Worf: And I will make it a threesome.
    Riker: Do you even hear yourself?
  • Instant Death Stab:
    • In "Remembrance", Dahj's boyfriend immediately drops dead after he's knifed in the chest.
    • In "Absolute Candor", Tenqem dies as soon as Elnor's tan qalanq goes through his neck; green blood oozes from the wound before the ruffian's head slides off.
    • In "The Impossible Box", the lives of three Romulan soldiers come to an abrupt end the moment they meet Elnor's blade, which includes at least two slit throats and flying arterial spray.
    • In "Nepenthe":
      • Three of Narissa's lackeys are instantly slain after Elnor strikes them down with his sword.
      • It's averted with the fourth mook because he's still alive (although he's not able to move) after Elnor lacerates his face, and we hear the man groan as Elnor shoves him to the floor.
      • It's also averted with Hugh, who becomes the Almost Dead Guy after Narissa's knife pierces his jugular vein.
    • In "Et in Arcadia Ego, Part 2", the footage that Altan Soong manages to retrieve from Saga's optical processors shows that her systems shut down right after Sutra stabs her left eye. Saga's right eye is still intact, but the fact that it doesn't record anything further proves that she's dead.
  • In Spite of a Nail: The vesion of 2024 that they visit in season 2 is almost indistinguishable from the audience's present (it even has Rick and Morty and United States Immigration and Customs Enforcement); this in spite of the fact that the Eugenics Wars have already taken place, there's a crewed mission to Europa in the offing, and many details from the fictional history of the Star Trek universe, from Sanctuary Districts to Jackson Roykirk's NOMAD space probe, have been referenced.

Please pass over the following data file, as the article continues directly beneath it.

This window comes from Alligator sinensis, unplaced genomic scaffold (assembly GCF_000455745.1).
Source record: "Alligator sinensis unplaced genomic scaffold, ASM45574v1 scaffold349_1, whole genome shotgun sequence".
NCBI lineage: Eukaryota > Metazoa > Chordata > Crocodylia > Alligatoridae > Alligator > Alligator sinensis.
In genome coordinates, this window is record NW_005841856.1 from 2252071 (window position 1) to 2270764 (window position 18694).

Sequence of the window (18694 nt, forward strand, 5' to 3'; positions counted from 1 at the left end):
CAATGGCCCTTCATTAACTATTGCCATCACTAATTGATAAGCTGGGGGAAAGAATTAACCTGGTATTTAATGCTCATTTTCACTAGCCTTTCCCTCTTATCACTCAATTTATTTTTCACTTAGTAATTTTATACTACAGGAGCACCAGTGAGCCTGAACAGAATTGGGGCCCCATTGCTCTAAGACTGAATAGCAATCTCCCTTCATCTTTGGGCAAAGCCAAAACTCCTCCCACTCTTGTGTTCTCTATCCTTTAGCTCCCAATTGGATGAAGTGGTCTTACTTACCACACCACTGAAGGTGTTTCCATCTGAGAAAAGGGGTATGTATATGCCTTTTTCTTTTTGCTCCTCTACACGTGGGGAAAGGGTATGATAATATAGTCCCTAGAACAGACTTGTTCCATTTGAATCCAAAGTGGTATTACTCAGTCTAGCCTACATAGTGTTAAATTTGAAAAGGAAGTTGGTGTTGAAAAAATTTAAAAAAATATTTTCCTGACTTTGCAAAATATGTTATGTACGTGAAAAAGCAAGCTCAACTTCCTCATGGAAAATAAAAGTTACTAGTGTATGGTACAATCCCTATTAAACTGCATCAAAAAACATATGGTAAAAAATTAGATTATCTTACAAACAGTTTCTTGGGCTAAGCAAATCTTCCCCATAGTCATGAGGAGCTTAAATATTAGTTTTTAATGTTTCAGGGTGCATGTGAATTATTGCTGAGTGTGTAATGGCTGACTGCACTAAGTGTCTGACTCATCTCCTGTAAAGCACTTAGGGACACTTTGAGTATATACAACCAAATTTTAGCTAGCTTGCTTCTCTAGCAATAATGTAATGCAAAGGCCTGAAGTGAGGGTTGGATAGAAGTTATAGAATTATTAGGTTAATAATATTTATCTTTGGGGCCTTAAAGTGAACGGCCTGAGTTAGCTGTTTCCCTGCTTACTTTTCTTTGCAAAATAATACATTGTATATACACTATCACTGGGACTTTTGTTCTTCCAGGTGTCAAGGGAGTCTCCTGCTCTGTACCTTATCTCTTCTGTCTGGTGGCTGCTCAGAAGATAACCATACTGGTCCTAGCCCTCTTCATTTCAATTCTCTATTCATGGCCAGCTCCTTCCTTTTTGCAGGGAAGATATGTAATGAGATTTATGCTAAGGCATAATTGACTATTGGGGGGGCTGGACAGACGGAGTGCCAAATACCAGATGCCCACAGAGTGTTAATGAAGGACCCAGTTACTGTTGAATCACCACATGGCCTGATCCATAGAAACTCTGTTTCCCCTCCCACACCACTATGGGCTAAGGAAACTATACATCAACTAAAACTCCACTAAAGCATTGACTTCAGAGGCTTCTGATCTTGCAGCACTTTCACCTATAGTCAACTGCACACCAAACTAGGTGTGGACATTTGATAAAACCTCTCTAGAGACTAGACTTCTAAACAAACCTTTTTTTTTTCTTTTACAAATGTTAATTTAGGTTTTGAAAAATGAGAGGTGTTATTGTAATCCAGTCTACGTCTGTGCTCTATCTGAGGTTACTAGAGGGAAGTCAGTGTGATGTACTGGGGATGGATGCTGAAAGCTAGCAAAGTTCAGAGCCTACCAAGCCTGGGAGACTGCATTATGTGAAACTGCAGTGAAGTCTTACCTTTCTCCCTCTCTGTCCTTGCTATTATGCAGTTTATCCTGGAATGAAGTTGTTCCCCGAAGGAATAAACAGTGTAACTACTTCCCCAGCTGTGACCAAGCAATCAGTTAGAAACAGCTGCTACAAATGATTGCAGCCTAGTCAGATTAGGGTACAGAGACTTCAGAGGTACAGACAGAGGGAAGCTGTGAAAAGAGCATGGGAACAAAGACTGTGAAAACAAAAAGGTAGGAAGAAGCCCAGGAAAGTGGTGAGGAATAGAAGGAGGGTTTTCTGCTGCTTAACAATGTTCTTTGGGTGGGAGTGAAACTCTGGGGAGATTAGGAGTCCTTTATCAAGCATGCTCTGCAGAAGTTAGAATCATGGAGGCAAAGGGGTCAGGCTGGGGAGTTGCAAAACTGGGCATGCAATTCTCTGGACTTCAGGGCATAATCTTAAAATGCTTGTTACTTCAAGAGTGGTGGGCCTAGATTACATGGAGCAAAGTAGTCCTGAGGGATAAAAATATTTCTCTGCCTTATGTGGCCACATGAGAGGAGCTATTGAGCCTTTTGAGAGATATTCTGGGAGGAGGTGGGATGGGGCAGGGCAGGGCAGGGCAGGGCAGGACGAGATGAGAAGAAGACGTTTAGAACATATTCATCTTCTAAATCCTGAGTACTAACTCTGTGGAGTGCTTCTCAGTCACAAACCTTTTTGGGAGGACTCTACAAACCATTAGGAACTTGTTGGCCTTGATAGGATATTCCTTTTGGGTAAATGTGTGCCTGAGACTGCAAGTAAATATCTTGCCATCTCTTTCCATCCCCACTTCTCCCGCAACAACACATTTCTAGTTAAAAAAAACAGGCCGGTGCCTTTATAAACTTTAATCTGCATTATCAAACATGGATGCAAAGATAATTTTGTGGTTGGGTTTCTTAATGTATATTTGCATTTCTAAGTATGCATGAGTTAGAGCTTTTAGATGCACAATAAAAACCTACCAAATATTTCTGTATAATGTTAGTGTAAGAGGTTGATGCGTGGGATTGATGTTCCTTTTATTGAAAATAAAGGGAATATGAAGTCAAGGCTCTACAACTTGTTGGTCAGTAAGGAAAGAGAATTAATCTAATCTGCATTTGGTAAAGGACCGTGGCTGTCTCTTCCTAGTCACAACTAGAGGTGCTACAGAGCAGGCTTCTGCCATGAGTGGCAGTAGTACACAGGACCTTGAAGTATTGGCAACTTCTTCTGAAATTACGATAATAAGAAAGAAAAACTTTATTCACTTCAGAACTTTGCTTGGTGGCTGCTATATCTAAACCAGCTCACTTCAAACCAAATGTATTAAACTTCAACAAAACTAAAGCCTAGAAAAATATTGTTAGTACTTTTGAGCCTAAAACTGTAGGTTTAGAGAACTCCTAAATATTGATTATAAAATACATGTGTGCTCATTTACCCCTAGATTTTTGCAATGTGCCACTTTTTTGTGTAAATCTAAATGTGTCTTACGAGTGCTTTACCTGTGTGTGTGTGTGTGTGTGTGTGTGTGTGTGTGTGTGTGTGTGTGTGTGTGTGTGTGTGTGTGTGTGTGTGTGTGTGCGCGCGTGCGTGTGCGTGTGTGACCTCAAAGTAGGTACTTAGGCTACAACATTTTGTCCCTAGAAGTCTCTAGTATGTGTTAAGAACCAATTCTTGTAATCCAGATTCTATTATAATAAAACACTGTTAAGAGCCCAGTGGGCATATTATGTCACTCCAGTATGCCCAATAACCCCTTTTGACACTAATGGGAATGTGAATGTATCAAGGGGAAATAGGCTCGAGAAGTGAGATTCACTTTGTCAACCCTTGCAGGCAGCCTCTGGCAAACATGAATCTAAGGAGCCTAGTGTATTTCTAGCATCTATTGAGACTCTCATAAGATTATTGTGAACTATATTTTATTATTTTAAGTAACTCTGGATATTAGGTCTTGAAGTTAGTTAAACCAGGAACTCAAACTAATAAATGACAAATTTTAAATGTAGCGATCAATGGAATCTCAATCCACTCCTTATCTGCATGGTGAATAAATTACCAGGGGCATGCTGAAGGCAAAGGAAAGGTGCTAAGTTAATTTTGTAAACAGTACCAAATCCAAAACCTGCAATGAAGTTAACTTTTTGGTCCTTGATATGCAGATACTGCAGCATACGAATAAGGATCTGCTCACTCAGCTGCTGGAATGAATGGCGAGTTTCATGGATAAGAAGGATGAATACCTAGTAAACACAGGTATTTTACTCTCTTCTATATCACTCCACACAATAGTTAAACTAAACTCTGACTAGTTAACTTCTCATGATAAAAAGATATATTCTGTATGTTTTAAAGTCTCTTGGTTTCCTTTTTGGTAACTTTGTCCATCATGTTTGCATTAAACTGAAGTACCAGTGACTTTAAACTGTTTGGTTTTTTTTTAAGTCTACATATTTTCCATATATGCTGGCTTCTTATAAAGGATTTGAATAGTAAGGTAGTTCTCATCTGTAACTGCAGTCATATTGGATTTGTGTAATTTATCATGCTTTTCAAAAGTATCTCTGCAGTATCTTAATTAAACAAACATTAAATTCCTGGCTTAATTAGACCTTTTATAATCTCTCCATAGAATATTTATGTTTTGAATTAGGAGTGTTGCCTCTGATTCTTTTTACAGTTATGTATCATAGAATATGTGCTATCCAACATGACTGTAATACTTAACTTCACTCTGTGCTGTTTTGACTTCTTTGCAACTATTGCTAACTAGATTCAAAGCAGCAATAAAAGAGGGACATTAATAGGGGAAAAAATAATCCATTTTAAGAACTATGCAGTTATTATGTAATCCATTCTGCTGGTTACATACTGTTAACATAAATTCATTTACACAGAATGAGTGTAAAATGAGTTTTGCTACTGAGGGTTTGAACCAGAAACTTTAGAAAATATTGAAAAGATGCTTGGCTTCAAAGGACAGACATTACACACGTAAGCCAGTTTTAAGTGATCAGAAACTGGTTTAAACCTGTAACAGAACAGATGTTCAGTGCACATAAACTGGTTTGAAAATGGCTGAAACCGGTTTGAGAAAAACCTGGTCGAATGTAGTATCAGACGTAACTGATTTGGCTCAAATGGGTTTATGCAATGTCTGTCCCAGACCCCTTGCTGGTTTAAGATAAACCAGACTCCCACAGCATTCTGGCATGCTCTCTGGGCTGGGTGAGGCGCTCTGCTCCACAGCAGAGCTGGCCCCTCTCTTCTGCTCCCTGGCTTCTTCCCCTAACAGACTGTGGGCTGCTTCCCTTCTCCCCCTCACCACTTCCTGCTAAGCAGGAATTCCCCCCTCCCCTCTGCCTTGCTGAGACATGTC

• "It" Is Dehumanizing:
    • In "Maps and Legends":
      • Commodore Oh refers to Dahj as an "it."
        Oh: Your team destroyed the thing before it could be interrogated.
      • Narissa uses "it(s)" twice for Soji:
        Narissa: Has the machine given up the location of its fellow abominations? Really, has it told you anything at all?
    • In "The Impossible Box", Narissa corrects herself from calling Soji "she," replacing this with "it" to show her contempt.
      Narissa: You are in love with her. With it. A program, a machine.
  • It's the Only Way to Be Sure: The Romulan Warbird armada, upon arriving at the android homeworld, needs only a few seconds to confirm that all the androids are located in one small village directly below them. Oh orders the entire planet glassed anyway.
  • Just a Machine:
    • Rios treats the Emergency Holograms on his ship as nothing more than programs.
      Rios: He's just an EMH.
      Emil: (annoyed) Just.
    • Narissa contemptuously refers to Soji as merely being a machine when chiding Narek over his affections for her. This is presumably the general Zhat Vash opinion on synthetics.
  • Kansas City Shuffle: Season 3 is this trope writ large. The renegade Changelings steal a portal device to hide the fact they stole Picard's old body and are using his DNA to allow the Borg to assimilate their old foes.
  • Katanas Are Just Better: Elnor's tan qalanq looks distinctly East Asian in design, especially when compared to the European-style swords being carried by the other Romulans on Vashti.
  • Killed Off for Real: The first season killed off quite a few characters, including Dahj Asha, Icheb, Dr. Bruce Maddox, Hugh, and Data (or at least his consciousness).